– Different from the police’s explanation, the informant is sure she had called 112. When confirming the informant’s phone records, it showed that she had definitely called 112 that night. The police didn’t even show up at the site despite a report of possible sexual assault. We sent in a formal request asking why they chose to do so, but the police still haven’t given a reply.
[Translator Note: 112 is for the police, 119 is for fires and ambulances.]
— Guest: “She was completely unconscious.”
— Reporter: “So she didn’t just simply over drink, right?”
— Guest: “Not at all. That’s why I reported it. Over drinking happens often so I would have just let it be. It wasn’t that. She was really a corpse.”
— Former Burning Sun Employee C: “Even we’re able to tell if a person is high on drugs or drunk off of alcohol. People high on drugs don’t resist and they’re there like they’re dead. Then the club security guards take them away in a car. They basically move them. It’s probably right to say that it’s a bit unethical.”
– According to Burning Sun employees, there were occasionally sexual assaults from usage of “roofies”, otherwise known as GHB.
— Professor Han Duk Hyun, Joong Ang University, School of Psychiatry: “It works in a similar way to the receptors in which alcohol works. So eventually if it is consumed by mixing it with alcohol, it’s about anywhere from 5-10 times more effective. If the amount is too much a person can convulse and then the most dangerous thing is that it could cause one to stop breathing.”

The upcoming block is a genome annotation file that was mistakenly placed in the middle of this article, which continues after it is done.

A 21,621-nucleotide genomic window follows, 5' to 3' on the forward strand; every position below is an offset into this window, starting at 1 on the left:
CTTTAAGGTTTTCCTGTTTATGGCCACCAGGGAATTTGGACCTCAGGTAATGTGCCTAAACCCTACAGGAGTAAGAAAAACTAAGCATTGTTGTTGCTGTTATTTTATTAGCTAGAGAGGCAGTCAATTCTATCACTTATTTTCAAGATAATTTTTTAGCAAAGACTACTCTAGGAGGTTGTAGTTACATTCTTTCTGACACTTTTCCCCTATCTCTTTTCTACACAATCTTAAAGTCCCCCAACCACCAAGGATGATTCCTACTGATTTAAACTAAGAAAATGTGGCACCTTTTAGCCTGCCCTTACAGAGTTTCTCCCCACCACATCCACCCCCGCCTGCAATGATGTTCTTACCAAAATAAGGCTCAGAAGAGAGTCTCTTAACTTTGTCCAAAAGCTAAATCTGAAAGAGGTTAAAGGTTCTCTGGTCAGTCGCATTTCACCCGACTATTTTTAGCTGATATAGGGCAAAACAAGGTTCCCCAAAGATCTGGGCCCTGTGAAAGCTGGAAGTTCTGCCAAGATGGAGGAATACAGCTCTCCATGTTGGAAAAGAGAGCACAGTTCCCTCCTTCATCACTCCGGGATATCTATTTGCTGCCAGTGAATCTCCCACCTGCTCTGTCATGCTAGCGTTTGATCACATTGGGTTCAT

The show managed to get victim confirmation of the sexual assaults alleged to be taking place at Burning Sun, and they also found guest and employee witnesses that paint a picture of that kind of thing being commonplace at the club, which certainly appears to support everything else that’s been reported about the culture existing there.
Just as relevant is that they also expose the police as complicit, as they either brushed off and/or discouraged victims who did want to report, or they simply didn’t bother investigating, which was proven through phone records in one case. It is amazing then to think back to club CEO Lee Moon Ho questioning where the victims were in his interview, because as expected, there are a ton of reasons they don’t come forward or things never go public.
‘We Want To Know’ then tackled the incident where a minor was allowed into Burning Sun, which a former Burning Sun CEO admitted led to him offering money to a now-arrested former police officer on charges of bribing the Gangnam police to look past it.
– An incident that is said to have disappeared without a trace. It happened last year, July 7 at 2 AM. It was hard but we met directly with the people that were underaged at that time.